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Assessment of adverse effects in clinical studies of antipsychotic medication: survey of methods used.

BACKGROUNDClinical studies of antipsychotic medication are a primary source of data on the nature of, and relative liability for, adverse effects, relevant to prescribing decisions in clinical practice. AIMSTo identify how safety and tolerability data were collected and reported in recent clinical s... Full description

Journal Title: The British journal of psychiatry : the journal of mental science July 2010, Vol.197(1), pp.67-72
Main Author: Pope, Alison
Other Authors: Adams, Clive , Paton, Carol , Weaver, Tim , Barnes, Thomas R E
Format: Electronic Article Electronic Article
Language: English
Subjects:
ID: E-ISSN: 1472-1465 ; DOI: 10.1192/bjp.bp.109.070961
Link: http://search.proquest.com/docview/733569051/?pq-origsite=primo
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title: Assessment of adverse effects in clinical studies of antipsychotic medication: survey of methods used.
format: Article
creator:
  • Pope, Alison
  • Adams, Clive
  • Paton, Carol
  • Weaver, Tim
  • Barnes, Thomas R E
subjects:
  • Antipsychotic Agents–Adverse Effects
  • Basal Ganglia Diseases–Chemically Induced
  • Controlled Clinical Trials As Topic–Diagnosis
  • Dyskinesia, Drug-Induced–Methods
  • Humans–Diagnosis
  • Research Design–Etiology
  • Severity of Illness Index–Drug Effects
  • Weight Gain–Drug Effects
  • Antipsychotic Agents
ispartof: The British journal of psychiatry : the journal of mental science, July 2010, Vol.197(1), pp.67-72
description: BACKGROUNDClinical studies of antipsychotic medication are a primary source of data on the nature of, and relative liability for, adverse effects, relevant to prescribing decisions in clinical practice. AIMSTo identify how safety and tolerability data were collected and reported in recent clinical studies of antipsychotics. METHODA survey was conducted of all 167 eligible studies published between 2002 and 2007 on the Cochrane Schizophrenia Group register. RESULTSExtrapyramidal side-effects (EPS) and weight gain were most frequently assessed. A minority of reports addressed metabolic abnormalities, aversive subjective experiences and sexual dysfunction. Published rating scales were frequently used to evaluate EPS, but systematic methods were rarely applied to other treatment-emergent problems. The definition of individual adverse effects and the manner of reporting were inconsistent. CONCLUSIONSThe way in which safety and tolerability data are collected and reported in clinical studies does not allow for fair and meaningful comparison of the relative risk profiles of individual antipsychotic drugs.
language: eng
source:
identifier: E-ISSN: 1472-1465 ; DOI: 10.1192/bjp.bp.109.070961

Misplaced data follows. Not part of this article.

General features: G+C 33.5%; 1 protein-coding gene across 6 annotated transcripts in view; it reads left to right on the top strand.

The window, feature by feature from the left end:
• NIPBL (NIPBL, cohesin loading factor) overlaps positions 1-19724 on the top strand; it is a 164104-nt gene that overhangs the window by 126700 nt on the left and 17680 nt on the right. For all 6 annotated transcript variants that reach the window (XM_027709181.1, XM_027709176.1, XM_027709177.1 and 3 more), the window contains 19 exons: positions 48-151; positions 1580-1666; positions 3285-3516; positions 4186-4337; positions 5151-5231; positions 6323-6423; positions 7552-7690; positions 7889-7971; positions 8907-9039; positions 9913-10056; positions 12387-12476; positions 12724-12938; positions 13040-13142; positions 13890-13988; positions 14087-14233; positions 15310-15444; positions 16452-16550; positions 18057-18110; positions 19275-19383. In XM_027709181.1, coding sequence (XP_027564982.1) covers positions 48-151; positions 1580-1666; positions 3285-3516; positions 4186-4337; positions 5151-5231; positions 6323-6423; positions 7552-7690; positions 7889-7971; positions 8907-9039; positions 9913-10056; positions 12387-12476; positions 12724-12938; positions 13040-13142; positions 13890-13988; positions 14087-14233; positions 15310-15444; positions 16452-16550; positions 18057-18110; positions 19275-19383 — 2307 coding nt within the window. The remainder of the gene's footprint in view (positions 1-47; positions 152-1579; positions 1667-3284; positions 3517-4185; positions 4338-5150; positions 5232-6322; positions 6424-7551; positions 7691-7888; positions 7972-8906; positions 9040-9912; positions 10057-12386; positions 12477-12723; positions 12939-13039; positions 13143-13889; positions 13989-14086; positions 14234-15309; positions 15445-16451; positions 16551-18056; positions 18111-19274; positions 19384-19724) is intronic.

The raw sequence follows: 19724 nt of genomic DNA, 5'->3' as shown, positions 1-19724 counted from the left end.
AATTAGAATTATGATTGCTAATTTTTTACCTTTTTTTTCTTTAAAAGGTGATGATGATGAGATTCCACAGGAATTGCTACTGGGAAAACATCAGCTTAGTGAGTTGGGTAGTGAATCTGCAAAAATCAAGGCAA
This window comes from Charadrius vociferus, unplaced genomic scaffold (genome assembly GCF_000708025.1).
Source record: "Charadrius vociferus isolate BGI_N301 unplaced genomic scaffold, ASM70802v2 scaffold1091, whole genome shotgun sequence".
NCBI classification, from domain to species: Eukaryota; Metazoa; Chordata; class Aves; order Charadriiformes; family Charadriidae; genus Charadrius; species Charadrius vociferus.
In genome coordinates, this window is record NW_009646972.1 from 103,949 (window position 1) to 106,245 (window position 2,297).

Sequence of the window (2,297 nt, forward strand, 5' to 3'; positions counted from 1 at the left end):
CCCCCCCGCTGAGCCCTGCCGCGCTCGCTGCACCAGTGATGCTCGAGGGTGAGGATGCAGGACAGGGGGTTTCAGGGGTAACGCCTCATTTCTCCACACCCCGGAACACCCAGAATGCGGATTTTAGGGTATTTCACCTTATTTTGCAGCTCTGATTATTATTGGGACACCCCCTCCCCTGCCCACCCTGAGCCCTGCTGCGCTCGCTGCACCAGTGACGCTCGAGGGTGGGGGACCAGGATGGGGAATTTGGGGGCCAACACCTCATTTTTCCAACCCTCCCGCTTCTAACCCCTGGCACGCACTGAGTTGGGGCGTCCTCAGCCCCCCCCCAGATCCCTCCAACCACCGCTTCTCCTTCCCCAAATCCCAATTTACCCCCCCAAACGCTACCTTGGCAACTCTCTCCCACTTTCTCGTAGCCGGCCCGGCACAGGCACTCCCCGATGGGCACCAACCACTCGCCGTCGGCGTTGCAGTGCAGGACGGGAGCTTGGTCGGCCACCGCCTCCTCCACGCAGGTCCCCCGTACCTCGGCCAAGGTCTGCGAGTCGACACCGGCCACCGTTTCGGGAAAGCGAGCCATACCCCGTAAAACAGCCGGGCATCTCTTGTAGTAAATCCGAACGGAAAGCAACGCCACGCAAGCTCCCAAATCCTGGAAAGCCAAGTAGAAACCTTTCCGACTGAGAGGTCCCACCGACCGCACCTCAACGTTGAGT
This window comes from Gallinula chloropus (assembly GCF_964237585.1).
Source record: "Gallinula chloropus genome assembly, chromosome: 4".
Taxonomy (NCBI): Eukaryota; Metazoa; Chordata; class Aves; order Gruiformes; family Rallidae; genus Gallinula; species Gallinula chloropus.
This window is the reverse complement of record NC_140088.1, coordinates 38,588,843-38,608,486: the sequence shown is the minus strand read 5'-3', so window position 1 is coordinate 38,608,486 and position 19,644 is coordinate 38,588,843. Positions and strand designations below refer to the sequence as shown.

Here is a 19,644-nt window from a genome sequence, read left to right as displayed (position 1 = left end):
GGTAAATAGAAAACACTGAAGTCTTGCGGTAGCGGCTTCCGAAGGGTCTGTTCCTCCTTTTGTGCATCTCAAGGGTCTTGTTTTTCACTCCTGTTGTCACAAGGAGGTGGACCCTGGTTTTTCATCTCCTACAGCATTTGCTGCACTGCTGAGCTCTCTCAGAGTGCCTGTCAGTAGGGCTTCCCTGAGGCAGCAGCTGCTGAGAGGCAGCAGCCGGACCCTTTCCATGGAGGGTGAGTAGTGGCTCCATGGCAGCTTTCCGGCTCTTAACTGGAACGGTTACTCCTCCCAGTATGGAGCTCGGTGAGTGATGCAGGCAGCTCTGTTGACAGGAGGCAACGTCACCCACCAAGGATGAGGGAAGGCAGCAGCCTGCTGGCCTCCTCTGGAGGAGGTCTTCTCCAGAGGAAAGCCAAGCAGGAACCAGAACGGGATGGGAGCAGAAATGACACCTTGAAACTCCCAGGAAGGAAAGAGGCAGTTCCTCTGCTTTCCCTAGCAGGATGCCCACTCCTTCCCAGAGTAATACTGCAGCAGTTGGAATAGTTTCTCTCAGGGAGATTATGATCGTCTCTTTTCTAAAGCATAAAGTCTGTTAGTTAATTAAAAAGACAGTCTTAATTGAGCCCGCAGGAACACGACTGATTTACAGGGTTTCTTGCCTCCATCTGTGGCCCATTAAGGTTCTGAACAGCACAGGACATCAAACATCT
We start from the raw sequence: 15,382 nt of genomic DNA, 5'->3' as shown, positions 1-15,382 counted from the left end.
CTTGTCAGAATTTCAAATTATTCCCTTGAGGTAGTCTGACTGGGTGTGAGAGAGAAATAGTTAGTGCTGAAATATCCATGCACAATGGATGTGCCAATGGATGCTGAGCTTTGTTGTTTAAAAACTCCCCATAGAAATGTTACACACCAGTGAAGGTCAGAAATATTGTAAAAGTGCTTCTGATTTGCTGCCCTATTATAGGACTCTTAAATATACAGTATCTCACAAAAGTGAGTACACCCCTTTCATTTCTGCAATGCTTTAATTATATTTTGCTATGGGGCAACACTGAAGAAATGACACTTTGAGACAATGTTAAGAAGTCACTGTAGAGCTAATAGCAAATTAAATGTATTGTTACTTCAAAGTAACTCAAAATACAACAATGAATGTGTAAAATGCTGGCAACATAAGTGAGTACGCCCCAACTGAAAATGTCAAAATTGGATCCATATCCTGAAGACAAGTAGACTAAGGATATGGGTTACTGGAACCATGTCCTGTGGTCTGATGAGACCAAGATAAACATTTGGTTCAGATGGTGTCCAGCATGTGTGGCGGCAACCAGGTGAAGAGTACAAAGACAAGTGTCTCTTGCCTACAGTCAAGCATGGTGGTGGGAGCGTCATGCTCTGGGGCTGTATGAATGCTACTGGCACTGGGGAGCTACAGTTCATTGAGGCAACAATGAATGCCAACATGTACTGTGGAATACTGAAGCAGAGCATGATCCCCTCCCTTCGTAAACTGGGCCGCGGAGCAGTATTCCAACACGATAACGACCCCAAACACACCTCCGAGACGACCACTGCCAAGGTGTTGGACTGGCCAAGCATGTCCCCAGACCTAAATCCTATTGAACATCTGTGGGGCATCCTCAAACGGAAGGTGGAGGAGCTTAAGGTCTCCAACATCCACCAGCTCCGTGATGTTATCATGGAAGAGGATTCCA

fulltext: fulltext
issn:
  • 14721465
  • 1472-1465
url: Link


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titleAssessment of adverse effects in clinical studies of antipsychotic medication: survey of methods used.
creatorPope, Alison ; Adams, Clive ; Paton, Carol ; Weaver, Tim ; Barnes, Thomas R E
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identifierE-ISSN: 1472-1465 ; DOI: 10.1192/bjp.bp.109.070961
subjectAntipsychotic Agents–Adverse Effects ; Basal Ganglia Diseases–Chemically Induced ; Controlled Clinical Trials As Topic–Diagnosis ; Dyskinesia, Drug-Induced–Methods ; Humans–Diagnosis ; Research Design–Etiology ; Severity of Illness Index–Drug Effects ; Weight Gain–Drug Effects ; Antipsychotic Agents
descriptionBACKGROUNDClinical studies of antipsychotic medication are a primary source of data on the nature of, and relative liability for, adverse effects, relevant to prescribing decisions in clinical practice. AIMSTo identify how safety and tolerability data were collected and reported in recent clinical studies of antipsychotics. METHODA survey was conducted of all 167 eligible studies published between 2002 and 2007 on the Cochrane Schizophrenia Group register. RESULTSExtrapyramidal side-effects (EPS) and weight gain were most frequently assessed. A minority of reports addressed metabolic abnormalities, aversive subjective experiences and sexual dysfunction. Published rating scales were frequently used to evaluate EPS, but systematic methods were rarely applied to other treatment-emergent problems. The definition of individual adverse effects and the manner of reporting were inconsistent. CONCLUSIONSThe way in which safety and tolerability data are collected and reported in clinical studies does not allow for fair and meaningful comparison of the relative risk profiles of individual antipsychotic drugs.
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abstractBACKGROUNDClinical studies of antipsychotic medication are a primary source of data on the nature of, and relative liability for, adverse effects, relevant to prescribing decisions in clinical practice. AIMSTo identify how safety and tolerability data were collected and reported in recent clinical studies of antipsychotics. METHODA survey was conducted of all 167 eligible studies published between 2002 and 2007 on the Cochrane Schizophrenia Group register. RESULTSExtrapyramidal side-effects (EPS) and weight gain were most frequently assessed. A minority of reports addressed metabolic abnormalities, aversive subjective experiences and sexual dysfunction. Published rating scales were frequently used to evaluate EPS, but systematic methods were rarely applied to other treatment-emergent problems. The definition of individual adverse effects and the manner of reporting were inconsistent. CONCLUSIONSThe way in which safety and tolerability data are collected and reported in clinical studies does not allow for fair and meaningful comparison of the relative risk profiles of individual antipsychotic drugs.
doi10.1192/bjp.bp.109.070961
urlhttp://search.proquest.com/docview/733569051/
issn00071250
date2010-07-01